I had no intention of writing about Google’s recent acquisition of Sparrow. I wasn’t even a user1, but the conversation (and by conversation, I mostly mean internet bitching and bickering) did get me thinking about the way I plan to go about my own app selection and evaluation moving forward.
I often buy apps based on their potential. I like what I see, I see how it can be useful to me and I invest in it (both with my wallet and my time) with the hope that others follow suit. If enough of us step up and the app does well enough, the hope is that the developers will continue to make it better. My “investment” philosophy has some flaws.
The rapid shutdown of the development2 of Sparrow and an in-depth look at their success and profit from David Barnard of App Cubby has me rethinking things, especially when it comes to inexpensive software (for the sake of this conversation, let’s say $5 and under). If what appears to be highly successful software isn’t making ends meet for developers, the reality is that development of them will slow down significantly or cease altogether.
I’m not saying you shouldn’t support smaller developers; I think they do some of the most innovative work in space. I’m not even saying my buying habits are going to change all that much. Let’s face it, I’m still an app junky. But I do need to alter my expectations and what I look for in a 1.0 version3. I need to realize, if not assume, that development on something that I come to depend on can go away for good at a moment’s notice. Thankfully Sparrow seems to be doing right on this front, clearly stating that they plan to continue servicing the apps for the time being, but they just as easily could have closed up shop and moved on.
When it comes to the first version of an application that you use, you also have to expect that it will never improve and that development could cease the moment you hit the buy button. I think it’s fair to expect that it will function for a reasonable amount of time after your purchase (let’s say a year), but you can’t expect innovation. You can hope for it, but that’s about all. You have to like what you see enough to be happy, even if it never gets any better.
App Cubby’s Launch Center Pro is a great example of this. I see tons of ways to build on this app. I also know that if it never sees a single update, I’m still going to be thrilled with my purchase. I know from my recent conversation with David on the Mikes on Mics podcast that App Cubby has a ton of ways they’d like to improve Launch Center Pro. But I can also read between the lines of his post and see that there will be some financial challenges when it comes to giving this app the attention it needs to evolve.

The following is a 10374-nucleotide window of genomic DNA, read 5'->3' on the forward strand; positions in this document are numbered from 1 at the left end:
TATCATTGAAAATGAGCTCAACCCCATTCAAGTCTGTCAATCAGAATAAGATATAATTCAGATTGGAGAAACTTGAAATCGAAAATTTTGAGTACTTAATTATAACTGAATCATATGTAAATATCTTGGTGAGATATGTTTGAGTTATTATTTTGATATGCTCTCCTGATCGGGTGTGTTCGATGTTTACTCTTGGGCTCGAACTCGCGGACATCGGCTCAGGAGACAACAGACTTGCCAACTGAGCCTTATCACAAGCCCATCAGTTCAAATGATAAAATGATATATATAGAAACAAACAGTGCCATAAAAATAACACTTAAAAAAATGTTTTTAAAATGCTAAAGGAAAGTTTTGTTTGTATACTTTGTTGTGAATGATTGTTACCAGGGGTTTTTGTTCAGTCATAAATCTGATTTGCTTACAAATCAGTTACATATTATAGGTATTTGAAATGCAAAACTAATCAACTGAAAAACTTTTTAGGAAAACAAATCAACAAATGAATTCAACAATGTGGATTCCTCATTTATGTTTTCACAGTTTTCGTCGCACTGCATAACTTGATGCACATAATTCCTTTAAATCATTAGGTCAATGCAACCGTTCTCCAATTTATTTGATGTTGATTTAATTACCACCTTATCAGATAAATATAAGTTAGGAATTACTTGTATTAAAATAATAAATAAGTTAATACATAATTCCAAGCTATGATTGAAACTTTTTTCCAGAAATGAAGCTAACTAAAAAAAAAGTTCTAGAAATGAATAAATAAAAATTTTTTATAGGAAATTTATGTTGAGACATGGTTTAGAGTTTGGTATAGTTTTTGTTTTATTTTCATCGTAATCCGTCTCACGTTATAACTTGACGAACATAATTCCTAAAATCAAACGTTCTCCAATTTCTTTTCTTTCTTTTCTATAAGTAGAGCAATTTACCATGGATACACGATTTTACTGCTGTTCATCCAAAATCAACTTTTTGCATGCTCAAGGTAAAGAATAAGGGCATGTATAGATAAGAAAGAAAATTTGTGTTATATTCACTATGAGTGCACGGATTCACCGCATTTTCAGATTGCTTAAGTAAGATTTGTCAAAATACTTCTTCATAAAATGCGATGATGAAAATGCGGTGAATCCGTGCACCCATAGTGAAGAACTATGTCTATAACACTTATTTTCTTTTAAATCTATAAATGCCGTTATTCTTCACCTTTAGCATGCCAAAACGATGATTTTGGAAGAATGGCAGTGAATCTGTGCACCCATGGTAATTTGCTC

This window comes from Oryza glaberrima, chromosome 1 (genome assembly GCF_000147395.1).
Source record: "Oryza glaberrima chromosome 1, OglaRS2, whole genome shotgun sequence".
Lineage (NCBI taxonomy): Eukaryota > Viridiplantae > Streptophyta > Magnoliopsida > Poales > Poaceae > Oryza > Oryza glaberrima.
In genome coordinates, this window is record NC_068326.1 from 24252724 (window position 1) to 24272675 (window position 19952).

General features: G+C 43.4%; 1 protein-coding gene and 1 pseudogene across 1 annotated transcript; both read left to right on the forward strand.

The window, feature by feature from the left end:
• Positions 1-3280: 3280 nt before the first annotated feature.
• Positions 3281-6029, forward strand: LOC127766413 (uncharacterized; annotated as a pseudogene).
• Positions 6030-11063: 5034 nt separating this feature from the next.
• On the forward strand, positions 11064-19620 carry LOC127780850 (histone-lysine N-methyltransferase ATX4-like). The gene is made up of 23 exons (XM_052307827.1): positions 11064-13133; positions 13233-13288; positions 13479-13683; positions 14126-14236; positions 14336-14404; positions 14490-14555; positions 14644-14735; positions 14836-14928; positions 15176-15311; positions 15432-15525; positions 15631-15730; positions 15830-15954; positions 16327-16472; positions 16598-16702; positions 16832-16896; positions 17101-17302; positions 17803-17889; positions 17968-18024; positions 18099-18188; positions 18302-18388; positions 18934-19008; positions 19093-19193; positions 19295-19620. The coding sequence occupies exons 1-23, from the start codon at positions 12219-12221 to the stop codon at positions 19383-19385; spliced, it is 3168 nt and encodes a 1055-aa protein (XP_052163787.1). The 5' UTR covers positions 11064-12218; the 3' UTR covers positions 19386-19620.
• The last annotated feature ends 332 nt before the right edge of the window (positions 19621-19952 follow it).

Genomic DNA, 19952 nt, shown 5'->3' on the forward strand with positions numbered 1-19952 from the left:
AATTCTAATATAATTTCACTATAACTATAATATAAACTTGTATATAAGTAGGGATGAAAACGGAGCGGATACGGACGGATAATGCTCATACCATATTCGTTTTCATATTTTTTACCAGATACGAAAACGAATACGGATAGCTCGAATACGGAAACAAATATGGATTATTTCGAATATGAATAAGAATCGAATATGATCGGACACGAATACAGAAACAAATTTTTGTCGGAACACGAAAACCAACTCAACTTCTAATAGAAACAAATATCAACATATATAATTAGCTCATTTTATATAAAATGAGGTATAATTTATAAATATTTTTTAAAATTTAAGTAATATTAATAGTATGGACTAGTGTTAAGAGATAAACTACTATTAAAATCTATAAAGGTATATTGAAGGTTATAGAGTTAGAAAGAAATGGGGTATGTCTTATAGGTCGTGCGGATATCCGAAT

I understand the frustration I’ve seen from many Sparrow users this week, but all of us in the app-buying community have proven time and time again that we want cheap over good. And cheap isn’t easy to innovate. Cheap has a shelf life and it’s an aggressive one at that. There are exceptions to the rule like Instapaper, but more often than not, the only choice we leave most app developers is way to find other ways to make a living. In our pursuit of a more affordable app, we accept advertising, we let our personal data be sold, or, as is the case with Sparrow, we let a company we love get acquired and an app we love get shuttered. So make sure you like what you see. It’s all we’re entitled to and if things keep going the way they are, it’s likely all we’ll ever get.
We can be indignant or we can learn from the experience and do what it takes to support the next great application, because the only way to avoid acquisitions like Sparrow is to find a way (and a business model) that is more tempting than whatever offer comes their way. Unfortunately, for the cheap amongst us, this means paying for new versions, helping to promote the app or, heaven forbid, paying more for an app that you plan to use every day than you’ll spend on today’s lunch.
And until then, make sure you’re happy with exactly what you see before hitting the buy button.